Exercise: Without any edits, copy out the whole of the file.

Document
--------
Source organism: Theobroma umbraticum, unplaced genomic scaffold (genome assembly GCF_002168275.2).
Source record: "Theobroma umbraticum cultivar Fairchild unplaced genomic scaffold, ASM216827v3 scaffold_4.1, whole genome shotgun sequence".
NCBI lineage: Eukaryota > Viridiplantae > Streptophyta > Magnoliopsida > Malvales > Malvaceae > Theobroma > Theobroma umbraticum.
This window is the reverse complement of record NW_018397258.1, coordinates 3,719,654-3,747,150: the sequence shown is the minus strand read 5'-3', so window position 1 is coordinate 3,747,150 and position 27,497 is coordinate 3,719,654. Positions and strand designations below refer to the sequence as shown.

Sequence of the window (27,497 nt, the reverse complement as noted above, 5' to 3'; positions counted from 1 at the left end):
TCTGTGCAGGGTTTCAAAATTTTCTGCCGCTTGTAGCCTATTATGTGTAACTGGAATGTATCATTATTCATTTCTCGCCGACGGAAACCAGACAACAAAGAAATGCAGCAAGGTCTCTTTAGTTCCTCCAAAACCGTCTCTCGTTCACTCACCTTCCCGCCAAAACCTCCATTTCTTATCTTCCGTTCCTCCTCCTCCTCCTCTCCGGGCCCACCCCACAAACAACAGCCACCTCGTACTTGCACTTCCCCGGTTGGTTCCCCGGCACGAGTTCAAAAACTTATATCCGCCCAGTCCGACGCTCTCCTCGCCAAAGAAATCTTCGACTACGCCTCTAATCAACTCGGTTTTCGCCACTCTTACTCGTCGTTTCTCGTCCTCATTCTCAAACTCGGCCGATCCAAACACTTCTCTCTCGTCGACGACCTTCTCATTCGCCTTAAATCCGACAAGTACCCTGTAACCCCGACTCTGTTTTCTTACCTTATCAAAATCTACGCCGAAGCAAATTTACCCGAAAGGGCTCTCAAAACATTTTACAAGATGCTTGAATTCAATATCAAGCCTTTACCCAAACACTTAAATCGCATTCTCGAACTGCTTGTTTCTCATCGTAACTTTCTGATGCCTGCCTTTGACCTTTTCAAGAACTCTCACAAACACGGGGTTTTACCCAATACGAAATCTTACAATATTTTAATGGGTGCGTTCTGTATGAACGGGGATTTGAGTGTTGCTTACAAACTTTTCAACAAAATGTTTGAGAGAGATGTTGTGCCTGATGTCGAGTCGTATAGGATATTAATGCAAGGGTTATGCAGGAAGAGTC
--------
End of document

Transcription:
Source organism: Theobroma umbraticum, unplaced genomic scaffold (genome assembly GCF_002168275.2).
Source record: "Theobroma umbraticum cultivar Fairchild unplaced genomic scaffold, ASM216827v3 scaffold_4.1, whole genome shotgun sequence".
NCBI lineage: Eukaryota > Viridiplantae > Streptophyta > Magnoliopsida > Malvales > Malvaceae > Theobroma > Theobroma umbraticum.
This window is the reverse complement of record NW_018397258.1, coordinates 3,719,654-3,747,150: the sequence shown is the minus strand read 5'-3', so window position 1 is coordinate 3,747,150 and position 27,497 is coordinate 3,719,654. Positions and strand designations below refer to the sequence as shown.

Sequence of the window (27,497 nt, the reverse complement as noted above, 5' to 3'; positions counted from 1 at the left end):
TCTGTGCAGGGTTTCAAAATTTTCTGCCGCTTGTAGCCTATTATGTGTAACTGGAATGTATCATTATTCATTTCTCGCCGACGGAAACCAGACAACAAAGAAATGCAGCAAGGTCTCTTTAGTTCCTCCAAAACCGTCTCTCGTTCACTCACCTTCCCGCCAAAACCTCCATTTCTTATCTTCCGTTCCTCCTCCTCCTCCTCTCCGGGCCCACCCCACAAACAACAGCCACCTCGTACTTGCACTTCCCCGGTTGGTTCCCCGGCACGAGTTCAAAAACTTATATCCGCCCAGTCCGACGCTCTCCTCGCCAAAGAAATCTTCGACTACGCCTCTAATCAACTCGGTTTTCGCCACTCTTACTCGTCGTTTCTCGTCCTCATTCTCAAACTCGGCCGATCCAAACACTTCTCTCTCGTCGACGACCTTCTCATTCGCCTTAAATCCGACAAGTACCCTGTAACCCCGACTCTGTTTTCTTACCTTATCAAAATCTACGCCGAAGCAAATTTACCCGAAAGGGCTCTCAAAACATTTTACAAGATGCTTGAATTCAATATCAAGCCTTTACCCAAACACTTAAATCGCATTCTCGAACTGCTTGTTTCTCATCGTAACTTTCTGATGCCTGCCTTTGACCTTTTCAAGAACTCTCACAAACACGGGGTTTTACCCAATACGAAATCTTACAATATTTTAATGGGTGCGTTCTGTATGAACGGGGATTTGAGTGTTGCTTACAAACTTTTCAACAAAATGTTTGAGAGAGATGTTGTGCCTGATGTCGAGTCGTATAGGATATTAATGCAAGGGTTATGCAGGAAGAGTC